Every Monday in August, an old-fashioned sing-along will attract scores of choral-music fans from throughout Connecticut and New York to a church in Fairfield.
But instead of singing traditional summertime fare, these folks will be raising their voices for the likes of Brahms, Mozart and Bernstein. Amazingly, experience is not required.
Beginning Monday, Aug. 6, the Fairfield County Chorale will host its ever-popular series of Summer Sings at the Trinity Episcopal Church in Fairfield’s Southport section.
“The audience is the choir at these events,” explains FCC Executive Director John Parkinson, adding that all that is needed from participants is a willingness to have fun.
“A varied selection of well-known choral music will be performed under the batons of accomplished conductors” — a different conductor at each event.
This year’s roster of guest conductors will feature: David Connell, who is artist-in-residence at Norfield Congregational Church, of Weston; Patrick Taylor, director of choirs at Greenwich High School; Paul Mueller, director of the Greenwich Choral Society; and Stephen Somary, founder, artistic director, and principal conductor of The Mendelssohn Project of Manhattan and Stuttgart, Germany.
“Summer Sings are open to accomplished singers, people who enjoy singing and anyone who might like to try,” Parkinson said, noting that no one is kicked out of the building because they’re off pitch.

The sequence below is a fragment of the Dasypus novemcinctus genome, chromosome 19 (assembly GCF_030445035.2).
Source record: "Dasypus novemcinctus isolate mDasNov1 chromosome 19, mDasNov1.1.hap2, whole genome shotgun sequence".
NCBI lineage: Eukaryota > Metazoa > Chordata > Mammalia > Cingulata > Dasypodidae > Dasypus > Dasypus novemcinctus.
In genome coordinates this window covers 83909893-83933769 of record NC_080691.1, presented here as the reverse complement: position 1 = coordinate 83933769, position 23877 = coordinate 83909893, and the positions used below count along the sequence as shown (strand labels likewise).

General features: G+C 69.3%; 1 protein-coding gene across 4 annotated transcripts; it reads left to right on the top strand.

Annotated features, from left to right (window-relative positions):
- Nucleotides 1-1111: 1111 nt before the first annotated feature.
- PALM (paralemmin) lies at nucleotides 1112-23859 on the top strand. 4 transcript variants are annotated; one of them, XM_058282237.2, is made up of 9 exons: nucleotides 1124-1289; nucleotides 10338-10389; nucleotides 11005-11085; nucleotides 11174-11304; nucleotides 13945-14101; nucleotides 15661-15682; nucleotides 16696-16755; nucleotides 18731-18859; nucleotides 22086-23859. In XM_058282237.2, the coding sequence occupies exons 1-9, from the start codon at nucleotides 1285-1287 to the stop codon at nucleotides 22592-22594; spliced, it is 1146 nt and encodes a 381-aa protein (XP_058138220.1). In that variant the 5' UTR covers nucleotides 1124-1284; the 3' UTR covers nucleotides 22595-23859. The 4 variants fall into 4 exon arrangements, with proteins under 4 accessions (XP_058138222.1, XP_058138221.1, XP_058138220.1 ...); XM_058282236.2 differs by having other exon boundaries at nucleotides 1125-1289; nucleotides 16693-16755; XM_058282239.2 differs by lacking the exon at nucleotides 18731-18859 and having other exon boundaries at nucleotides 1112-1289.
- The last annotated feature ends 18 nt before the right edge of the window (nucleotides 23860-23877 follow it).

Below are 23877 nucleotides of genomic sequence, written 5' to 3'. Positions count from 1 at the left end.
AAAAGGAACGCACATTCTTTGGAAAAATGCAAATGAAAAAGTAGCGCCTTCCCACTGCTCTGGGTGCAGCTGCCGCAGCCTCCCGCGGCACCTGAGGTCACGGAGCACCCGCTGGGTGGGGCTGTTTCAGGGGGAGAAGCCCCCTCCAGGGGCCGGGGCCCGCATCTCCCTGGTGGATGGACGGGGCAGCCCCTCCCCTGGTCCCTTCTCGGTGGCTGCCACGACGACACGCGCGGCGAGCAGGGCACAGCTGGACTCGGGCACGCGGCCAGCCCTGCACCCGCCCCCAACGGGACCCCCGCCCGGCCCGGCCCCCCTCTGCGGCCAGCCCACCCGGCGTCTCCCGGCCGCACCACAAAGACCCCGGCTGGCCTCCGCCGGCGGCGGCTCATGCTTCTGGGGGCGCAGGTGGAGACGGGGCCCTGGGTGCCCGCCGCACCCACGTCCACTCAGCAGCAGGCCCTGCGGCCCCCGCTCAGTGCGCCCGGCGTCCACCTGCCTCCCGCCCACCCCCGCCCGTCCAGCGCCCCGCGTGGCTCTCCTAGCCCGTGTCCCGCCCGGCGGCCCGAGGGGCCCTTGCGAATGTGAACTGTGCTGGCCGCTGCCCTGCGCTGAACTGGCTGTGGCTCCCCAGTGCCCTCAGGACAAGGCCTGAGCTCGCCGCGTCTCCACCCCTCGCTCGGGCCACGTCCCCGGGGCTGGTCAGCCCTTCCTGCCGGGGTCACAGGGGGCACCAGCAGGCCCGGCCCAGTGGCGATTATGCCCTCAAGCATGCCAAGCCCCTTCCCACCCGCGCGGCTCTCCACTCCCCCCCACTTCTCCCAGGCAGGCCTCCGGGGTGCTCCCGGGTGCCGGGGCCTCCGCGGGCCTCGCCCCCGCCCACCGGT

“The music is performed in a relaxed informal environment against the backdrop of a summer evening. Each session combines the pleasure of singing the music of the evening and learning a little about the piece and its composer, as well as meeting fellow music enthusiasts from all over the area.
“Absolutely no experience is necessary. Anyone wishing to listen is also welcome,” Parkinson added.
Parkinson also is a member of the 100-plus nonprofit Fairfield-based chorale, which is preparing to celebrate its 50th season later this year. He said he very much looks forward to Summer Sings every year.
“Each evening, I am able to sample new music or perhaps revisit a piece that I have enjoyed before. Often a guest conductor will shed new light on the music — all of this in a relaxed setting with friends without the pressure of knowing that a performance is at hand,” he said.
Parkinson noted that Summer Sings began in the late 1980s, the brainchild of Eleanor “Bunny” Watts, a former FCC executive director, as a way to enliven the summer doldrums when most choral groups and church choirs are on their yearly break. Parkinson said the annual series has continued to be popular with singers and audiences alike who come from throughout Connecticut and Westchester (N.Y.) County.
The FCC, under the baton of Argentine-born conductor David Rosenmeyer, of New York, rehearses weekly September through spring, and performs regularly at the Norwalk Concert Hall.